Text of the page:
Nasa’s rover makes breathable oxygen on Mars

A benchmark achievement of mankind artificially synthesising oxygen in an extraterrestrial world for the first time ever. The achievement comes courtesy of Moxie, a tiny, toaster-sized instrument aboard the NASA Perseverance rover, which was tasked with a critical piece of experiment that may one day help mankind establish a colony on another planet.

The US space agency has announced that on Tuesday, a device aboard the rover was able to produce oxygen from the thin Martian atmosphere for the first time – a development that has brought cheer among the scientific community, as it promises hope for future crewed missions that can rely on this technology for astronauts to breathe and return to Earth. In its first operation since arriving on the Red Planet, the Mars Oxygen In-Situ Resource Utilization Experiment (MOXIE) produced 5 grams of oxygen from carbon dioxide in the Martian atmosphere, enough for an astronaut to breathe for 10 minutes. To produce oxygen, MOXIE separates oxygen atoms from carbon dioxide molecules. It does so by using heat at a temperature of around 800 degrees Celsius, and in the process also produces carbon monoxide as a waste product, which it releases in the Martian atmosphere.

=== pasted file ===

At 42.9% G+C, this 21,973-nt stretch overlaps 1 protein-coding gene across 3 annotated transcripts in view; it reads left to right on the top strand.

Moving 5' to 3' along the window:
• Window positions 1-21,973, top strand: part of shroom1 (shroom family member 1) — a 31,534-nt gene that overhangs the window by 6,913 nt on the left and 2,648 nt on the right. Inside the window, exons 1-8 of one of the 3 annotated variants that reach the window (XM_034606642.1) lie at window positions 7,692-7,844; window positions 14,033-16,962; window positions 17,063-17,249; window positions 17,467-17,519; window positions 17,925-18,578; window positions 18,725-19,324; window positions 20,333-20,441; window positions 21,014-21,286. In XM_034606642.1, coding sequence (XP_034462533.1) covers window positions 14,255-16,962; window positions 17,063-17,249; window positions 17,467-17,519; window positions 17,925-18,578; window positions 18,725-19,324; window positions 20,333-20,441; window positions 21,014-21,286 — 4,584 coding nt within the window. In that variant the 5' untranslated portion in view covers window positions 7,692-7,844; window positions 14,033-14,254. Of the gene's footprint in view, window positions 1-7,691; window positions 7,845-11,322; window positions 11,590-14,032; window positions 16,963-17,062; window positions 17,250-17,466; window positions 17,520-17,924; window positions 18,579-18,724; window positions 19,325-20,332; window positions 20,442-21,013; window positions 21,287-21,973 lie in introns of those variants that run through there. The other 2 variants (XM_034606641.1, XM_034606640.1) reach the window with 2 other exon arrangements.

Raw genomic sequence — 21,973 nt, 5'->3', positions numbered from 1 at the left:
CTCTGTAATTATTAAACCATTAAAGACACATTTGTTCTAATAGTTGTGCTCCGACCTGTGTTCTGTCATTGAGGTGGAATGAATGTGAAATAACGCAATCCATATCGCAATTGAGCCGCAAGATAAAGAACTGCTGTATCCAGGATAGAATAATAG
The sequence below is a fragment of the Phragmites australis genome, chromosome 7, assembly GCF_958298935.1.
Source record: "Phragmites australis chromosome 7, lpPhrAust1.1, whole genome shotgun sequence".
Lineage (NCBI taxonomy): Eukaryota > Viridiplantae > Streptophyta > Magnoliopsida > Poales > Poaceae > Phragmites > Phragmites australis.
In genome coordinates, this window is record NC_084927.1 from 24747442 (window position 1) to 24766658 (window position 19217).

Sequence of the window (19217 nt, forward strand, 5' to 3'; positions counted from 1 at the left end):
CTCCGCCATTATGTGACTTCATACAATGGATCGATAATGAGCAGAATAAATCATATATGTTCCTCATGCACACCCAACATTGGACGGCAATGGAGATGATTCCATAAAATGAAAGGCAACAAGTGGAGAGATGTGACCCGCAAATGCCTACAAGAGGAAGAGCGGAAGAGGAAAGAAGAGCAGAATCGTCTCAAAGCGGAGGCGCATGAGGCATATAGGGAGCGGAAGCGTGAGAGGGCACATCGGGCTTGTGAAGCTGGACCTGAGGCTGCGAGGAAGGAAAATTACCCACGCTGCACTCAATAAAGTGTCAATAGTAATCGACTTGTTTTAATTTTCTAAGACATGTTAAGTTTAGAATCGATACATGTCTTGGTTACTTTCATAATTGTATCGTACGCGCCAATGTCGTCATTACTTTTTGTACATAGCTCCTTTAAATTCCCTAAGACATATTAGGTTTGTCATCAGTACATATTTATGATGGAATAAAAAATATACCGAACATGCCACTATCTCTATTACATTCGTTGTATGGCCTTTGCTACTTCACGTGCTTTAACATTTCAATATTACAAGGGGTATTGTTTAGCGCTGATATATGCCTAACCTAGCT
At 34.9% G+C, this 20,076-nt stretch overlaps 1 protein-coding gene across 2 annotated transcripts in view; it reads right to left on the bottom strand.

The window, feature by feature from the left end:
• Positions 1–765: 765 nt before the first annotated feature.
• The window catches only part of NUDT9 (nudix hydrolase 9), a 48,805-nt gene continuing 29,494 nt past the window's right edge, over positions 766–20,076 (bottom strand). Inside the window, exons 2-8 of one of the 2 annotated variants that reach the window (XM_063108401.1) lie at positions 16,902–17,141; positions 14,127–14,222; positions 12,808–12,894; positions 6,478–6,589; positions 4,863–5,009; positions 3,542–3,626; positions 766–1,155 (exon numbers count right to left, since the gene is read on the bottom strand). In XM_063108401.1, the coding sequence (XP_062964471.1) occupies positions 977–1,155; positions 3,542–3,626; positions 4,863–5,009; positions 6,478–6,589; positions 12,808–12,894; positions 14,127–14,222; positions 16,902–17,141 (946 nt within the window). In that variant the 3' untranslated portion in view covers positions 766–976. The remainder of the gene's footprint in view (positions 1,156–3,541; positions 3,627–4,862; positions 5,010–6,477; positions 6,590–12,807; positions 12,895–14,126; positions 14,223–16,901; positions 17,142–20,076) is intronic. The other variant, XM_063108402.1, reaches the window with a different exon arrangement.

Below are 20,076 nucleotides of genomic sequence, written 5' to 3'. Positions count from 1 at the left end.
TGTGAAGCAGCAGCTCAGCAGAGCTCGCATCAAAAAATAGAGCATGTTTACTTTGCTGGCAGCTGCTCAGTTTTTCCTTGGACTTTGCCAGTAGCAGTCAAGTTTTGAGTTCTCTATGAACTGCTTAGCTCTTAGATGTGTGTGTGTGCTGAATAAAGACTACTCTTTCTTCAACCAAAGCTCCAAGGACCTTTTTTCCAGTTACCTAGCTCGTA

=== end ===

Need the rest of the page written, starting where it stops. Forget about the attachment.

A technology demonstrator, MOXIE is designed to generate up to 10 grams of oxygen per hour, and is placed inside the Perseverance rover. Over the next two years, MOXIE is expected to extract oxygen nine more times.